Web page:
Leilani Schweitzer, Patient Liaison, Stanford University Medical Center, did not choose a career in health care; it chose her. Ten years ago her son died after a series of medical mistakes, now she works in Risk Management at the same hospital where those errors happened. In her work with Stanford Healthcare's Risk Management, she uses her own experience with medical errors to navigate between the often insular, legal, and administrative sides of medical error; and the intricate, emotional side of the patient and family experience. Her work with The Risk Authority Stanford gives her a unique view of the importance and complex realities of disclosure and transparency in health care.
Terrell Smith, MSN, RN, is the Director of Patient- and Family-Centered Care for Vanderbilt University Medical Center. Terrell began her career as a pediatric intensive care unit nurse at The Children's Hospital of Alabama and she has served in Brazil as a Peace Corps volunteer. Terrell has held leadership positions at Children's Hospital of Alabama and Ochsner Hospital in New Orleans. She was Administrative Director/Director of Nursing at Vanderbilt Children's Hospital for thirteen years before assuming her current position in 2005.
Terrell received her undergraduate degree at Samford University in Birmingham, AL, and her graduate degree from the University of Alabama in Birmingham.
Terrell is featured in the webinar Patient and Family-Centered Care in Adult ICU's.
Perry Spencer, MS, CPP, CHPA, has worked in the University of Michigan Hospitals and Health Centers (UMHHC) Security and Entrance Services Department since 1997. In 1999, he was named the Department's Manager of Uniform Operations, and in May of 2015 was appointed as the Interim Director, Health System and Hospitals Security, University of Michigan-Division of Public Safety and Security. Prior to that, Perry served 20 years in the United States Air Force Security Police, retiring in 1995. Perry was an early proponent of patient- and family-centered care at the UMHHC and was selected to sit on the C.S. Mott Children's and Women's Von Voigtlander's Hospitals PFCC Committee when it was formed in 2005. He was co-chair of the committee that authored the Family Presence and Visitation policy. He is an original member of the UMHHC's Cardiovascular Center PFCC Committee and was appointed to the C.S. Mott and Women's Von Voigtlander's Hospitals PFCC Executive Committee.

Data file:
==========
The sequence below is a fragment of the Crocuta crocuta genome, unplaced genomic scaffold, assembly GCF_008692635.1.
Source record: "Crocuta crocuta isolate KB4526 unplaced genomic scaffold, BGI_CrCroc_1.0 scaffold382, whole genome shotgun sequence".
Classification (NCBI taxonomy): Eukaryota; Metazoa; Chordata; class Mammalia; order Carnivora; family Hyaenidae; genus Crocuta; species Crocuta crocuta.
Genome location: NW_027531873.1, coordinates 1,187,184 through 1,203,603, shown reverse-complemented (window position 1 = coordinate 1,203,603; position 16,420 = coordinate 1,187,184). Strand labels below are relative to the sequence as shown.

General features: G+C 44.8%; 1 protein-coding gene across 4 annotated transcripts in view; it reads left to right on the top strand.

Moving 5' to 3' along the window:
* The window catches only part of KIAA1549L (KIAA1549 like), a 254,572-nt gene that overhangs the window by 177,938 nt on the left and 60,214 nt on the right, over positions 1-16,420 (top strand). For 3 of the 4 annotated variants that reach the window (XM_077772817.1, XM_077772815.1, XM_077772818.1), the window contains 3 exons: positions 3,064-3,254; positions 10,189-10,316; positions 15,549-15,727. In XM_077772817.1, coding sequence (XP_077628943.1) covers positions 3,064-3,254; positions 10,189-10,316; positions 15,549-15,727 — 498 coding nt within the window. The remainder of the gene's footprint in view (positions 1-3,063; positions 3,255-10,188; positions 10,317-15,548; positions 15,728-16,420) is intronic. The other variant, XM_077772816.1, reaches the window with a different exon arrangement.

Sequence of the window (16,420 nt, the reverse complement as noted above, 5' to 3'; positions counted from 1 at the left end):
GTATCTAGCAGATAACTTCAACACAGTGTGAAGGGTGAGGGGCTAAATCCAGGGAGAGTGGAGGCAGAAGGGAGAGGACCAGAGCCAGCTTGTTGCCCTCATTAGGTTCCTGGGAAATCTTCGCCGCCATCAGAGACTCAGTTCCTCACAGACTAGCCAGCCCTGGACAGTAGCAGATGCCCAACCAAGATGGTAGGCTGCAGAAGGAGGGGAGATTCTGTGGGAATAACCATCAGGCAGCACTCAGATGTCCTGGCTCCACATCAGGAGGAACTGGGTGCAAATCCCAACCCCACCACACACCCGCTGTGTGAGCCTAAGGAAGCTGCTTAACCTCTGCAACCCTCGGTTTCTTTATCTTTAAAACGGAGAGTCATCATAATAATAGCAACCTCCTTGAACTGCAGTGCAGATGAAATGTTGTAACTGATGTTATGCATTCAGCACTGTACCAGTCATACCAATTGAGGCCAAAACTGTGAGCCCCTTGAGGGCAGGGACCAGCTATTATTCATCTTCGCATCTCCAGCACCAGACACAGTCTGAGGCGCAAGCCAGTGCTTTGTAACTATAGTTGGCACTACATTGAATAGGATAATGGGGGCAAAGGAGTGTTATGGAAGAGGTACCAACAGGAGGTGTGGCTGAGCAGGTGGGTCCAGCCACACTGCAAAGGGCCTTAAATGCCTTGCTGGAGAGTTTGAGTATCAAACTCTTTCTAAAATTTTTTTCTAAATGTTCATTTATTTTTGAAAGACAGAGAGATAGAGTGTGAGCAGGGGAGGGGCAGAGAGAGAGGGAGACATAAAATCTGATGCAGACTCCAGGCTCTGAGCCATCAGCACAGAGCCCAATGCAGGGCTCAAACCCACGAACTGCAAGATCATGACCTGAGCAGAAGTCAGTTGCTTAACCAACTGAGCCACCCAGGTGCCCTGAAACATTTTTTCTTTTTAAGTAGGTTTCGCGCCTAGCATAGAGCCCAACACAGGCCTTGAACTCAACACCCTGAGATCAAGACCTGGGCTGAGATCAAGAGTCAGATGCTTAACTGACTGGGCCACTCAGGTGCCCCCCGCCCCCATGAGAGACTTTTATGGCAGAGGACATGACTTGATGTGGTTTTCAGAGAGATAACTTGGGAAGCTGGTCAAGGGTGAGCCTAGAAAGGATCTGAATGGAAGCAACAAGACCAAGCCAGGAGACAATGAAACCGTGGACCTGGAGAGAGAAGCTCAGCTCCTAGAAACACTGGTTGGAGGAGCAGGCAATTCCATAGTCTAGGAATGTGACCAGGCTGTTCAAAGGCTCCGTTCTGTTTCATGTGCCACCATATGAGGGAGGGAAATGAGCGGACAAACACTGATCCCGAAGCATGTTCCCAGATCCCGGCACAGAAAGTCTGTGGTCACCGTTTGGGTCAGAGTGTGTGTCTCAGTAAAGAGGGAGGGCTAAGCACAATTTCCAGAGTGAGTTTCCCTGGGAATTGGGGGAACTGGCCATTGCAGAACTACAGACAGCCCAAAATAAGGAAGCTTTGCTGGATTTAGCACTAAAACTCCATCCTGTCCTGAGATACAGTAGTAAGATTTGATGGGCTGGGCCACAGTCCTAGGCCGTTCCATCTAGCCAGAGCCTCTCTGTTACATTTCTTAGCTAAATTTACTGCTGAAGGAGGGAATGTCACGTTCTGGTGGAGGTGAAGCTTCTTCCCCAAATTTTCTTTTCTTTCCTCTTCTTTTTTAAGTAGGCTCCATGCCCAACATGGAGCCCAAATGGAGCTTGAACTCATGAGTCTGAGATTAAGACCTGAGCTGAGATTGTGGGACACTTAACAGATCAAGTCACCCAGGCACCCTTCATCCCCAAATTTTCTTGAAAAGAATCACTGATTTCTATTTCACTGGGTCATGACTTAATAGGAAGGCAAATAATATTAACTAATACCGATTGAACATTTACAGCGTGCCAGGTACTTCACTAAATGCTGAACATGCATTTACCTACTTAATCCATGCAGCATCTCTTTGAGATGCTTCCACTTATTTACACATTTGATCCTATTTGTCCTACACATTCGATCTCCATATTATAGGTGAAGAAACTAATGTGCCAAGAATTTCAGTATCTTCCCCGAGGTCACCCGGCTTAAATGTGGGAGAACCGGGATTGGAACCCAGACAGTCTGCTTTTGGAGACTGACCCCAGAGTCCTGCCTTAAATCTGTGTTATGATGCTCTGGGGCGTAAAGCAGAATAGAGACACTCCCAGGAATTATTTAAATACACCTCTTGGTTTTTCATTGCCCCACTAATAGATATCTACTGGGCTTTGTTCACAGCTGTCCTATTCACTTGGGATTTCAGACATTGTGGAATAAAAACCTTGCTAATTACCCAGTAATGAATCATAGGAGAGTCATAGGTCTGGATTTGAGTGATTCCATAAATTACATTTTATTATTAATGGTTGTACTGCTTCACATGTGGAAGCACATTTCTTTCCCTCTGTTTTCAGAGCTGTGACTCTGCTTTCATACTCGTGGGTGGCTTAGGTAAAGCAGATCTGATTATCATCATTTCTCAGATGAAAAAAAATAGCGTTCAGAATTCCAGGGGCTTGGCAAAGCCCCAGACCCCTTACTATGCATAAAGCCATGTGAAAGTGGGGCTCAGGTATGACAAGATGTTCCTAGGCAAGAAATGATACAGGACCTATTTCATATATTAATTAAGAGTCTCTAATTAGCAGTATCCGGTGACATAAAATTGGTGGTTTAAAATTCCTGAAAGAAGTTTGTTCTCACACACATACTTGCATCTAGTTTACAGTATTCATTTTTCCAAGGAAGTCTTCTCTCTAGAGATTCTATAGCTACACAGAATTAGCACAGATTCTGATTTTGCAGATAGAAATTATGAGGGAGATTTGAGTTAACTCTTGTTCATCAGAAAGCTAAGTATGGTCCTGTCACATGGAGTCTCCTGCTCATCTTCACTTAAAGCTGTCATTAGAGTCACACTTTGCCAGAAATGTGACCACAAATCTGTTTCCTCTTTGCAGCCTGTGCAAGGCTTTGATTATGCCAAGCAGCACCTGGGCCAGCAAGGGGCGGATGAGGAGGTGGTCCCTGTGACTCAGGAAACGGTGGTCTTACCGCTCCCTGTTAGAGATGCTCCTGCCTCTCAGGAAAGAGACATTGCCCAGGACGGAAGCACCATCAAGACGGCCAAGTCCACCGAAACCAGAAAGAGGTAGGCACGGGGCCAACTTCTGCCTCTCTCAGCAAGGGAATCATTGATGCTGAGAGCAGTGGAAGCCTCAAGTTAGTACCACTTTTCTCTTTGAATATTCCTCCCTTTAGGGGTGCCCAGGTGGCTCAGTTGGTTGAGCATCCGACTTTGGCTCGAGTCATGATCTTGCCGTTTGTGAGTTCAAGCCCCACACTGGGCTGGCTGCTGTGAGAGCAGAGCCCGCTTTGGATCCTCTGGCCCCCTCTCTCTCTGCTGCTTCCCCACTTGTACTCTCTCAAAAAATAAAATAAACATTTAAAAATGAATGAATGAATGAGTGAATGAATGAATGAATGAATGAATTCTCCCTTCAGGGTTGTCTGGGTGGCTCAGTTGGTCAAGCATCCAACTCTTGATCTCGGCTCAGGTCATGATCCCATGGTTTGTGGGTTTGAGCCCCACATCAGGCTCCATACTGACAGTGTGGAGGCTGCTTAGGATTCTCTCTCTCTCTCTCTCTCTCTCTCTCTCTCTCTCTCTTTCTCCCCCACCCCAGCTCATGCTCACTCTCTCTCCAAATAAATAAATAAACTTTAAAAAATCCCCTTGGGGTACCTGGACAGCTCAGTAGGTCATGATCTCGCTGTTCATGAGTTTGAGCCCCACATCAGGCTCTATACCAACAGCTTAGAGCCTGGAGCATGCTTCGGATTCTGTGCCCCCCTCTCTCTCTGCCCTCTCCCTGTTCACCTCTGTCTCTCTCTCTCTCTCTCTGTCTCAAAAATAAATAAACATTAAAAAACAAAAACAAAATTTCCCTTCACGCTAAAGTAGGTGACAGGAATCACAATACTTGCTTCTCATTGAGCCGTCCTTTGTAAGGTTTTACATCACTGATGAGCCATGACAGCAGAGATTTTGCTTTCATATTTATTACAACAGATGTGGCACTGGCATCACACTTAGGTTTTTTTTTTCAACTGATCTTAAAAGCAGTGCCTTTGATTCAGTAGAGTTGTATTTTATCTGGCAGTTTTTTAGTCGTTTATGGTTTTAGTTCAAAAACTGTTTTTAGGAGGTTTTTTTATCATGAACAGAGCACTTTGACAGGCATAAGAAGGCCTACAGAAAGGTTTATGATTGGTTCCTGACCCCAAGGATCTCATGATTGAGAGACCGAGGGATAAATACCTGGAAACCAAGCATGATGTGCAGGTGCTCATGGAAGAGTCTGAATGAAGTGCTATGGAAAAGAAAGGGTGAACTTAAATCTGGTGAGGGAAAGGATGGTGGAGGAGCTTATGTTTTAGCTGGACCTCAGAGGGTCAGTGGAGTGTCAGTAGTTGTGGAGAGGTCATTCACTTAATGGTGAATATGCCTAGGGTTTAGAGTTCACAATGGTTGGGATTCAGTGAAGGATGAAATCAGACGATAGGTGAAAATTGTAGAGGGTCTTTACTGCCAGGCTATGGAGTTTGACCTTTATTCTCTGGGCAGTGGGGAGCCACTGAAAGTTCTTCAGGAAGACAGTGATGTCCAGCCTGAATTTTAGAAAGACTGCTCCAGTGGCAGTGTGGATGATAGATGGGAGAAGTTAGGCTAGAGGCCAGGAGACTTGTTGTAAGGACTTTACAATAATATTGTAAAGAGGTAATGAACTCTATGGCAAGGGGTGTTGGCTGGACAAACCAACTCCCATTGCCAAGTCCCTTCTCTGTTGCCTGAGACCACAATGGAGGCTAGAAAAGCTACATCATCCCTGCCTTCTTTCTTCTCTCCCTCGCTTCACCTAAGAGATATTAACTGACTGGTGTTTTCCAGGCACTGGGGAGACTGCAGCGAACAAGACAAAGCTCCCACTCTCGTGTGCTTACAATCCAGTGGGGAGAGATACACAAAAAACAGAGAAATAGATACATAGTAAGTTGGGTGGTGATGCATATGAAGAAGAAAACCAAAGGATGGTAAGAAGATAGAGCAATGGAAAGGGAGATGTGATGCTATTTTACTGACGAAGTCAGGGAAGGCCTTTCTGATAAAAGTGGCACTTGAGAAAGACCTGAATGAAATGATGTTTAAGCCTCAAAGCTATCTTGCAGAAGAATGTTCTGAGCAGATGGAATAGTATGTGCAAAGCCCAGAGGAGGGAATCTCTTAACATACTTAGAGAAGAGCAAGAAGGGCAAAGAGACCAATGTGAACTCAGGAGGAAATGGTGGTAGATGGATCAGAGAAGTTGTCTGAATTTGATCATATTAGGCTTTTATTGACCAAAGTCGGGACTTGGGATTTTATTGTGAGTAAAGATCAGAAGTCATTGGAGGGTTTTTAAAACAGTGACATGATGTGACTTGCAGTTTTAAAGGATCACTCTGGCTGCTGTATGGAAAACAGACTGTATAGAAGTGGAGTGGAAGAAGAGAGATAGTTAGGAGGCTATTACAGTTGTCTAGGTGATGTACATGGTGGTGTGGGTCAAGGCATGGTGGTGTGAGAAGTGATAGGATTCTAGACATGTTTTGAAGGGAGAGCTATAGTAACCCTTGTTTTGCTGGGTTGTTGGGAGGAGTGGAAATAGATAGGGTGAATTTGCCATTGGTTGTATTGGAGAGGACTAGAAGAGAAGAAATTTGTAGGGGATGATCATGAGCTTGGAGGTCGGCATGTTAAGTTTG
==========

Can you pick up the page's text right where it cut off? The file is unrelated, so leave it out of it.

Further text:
Perry has been an advocate of patient- and family-centered care in the health care security world authoring two articles on Security's role in patient- and family-centered care in the International Association of HealthCare Security and Safety's professional journal, Protection. He has presented at the Association's Annual General Membership Meeting on the topic. Perry has incorporated patient- and family-centered care training as a staple of his security team's core competencies and has infused PFCC core principles into his team's daily operations. In 2010, Perry was the recipient of the Annual HOPE Award recognizing him for his ongoing commitment to patient- and family-centered culture change at the University of Michigan Health System.
Perry holds a Bachelor of Science degree from Park University, Parkville, MO in Management and a Master of Science Degree in International Relations from Troy University, Troy, AL. He is a Certified Protection Professional through ASIS International and a Certified Healthcare Protection Administrator by the International Association of Healthcare Security and Safety.
Yeng Yang, MD, is an Internal Medicine/ Pediatric physician at Fairview Medical Group and the Chair of the Pediatric Department at Maple Grove Hospital in Minnesota. She is a physician champion for the Health Care Home/Medical Home for Fairview Medical Group. Yeng's professional interest is in reinventing primary care in the context of patient- and family-centered care. She has been involved in this work since 2006 and is proud that her organization has achieved Health Care Home/Medical Home certification. Yeng has worked with the MN Department of Health and Family Voices in their efforts to help other clinics in their efforts gain medical home certification.
Yeng is featured in the webinar Applying Patient- and Family-Centered Concepts and Strategies to the Development of the Medical Home and the Management of Chronic Conditions.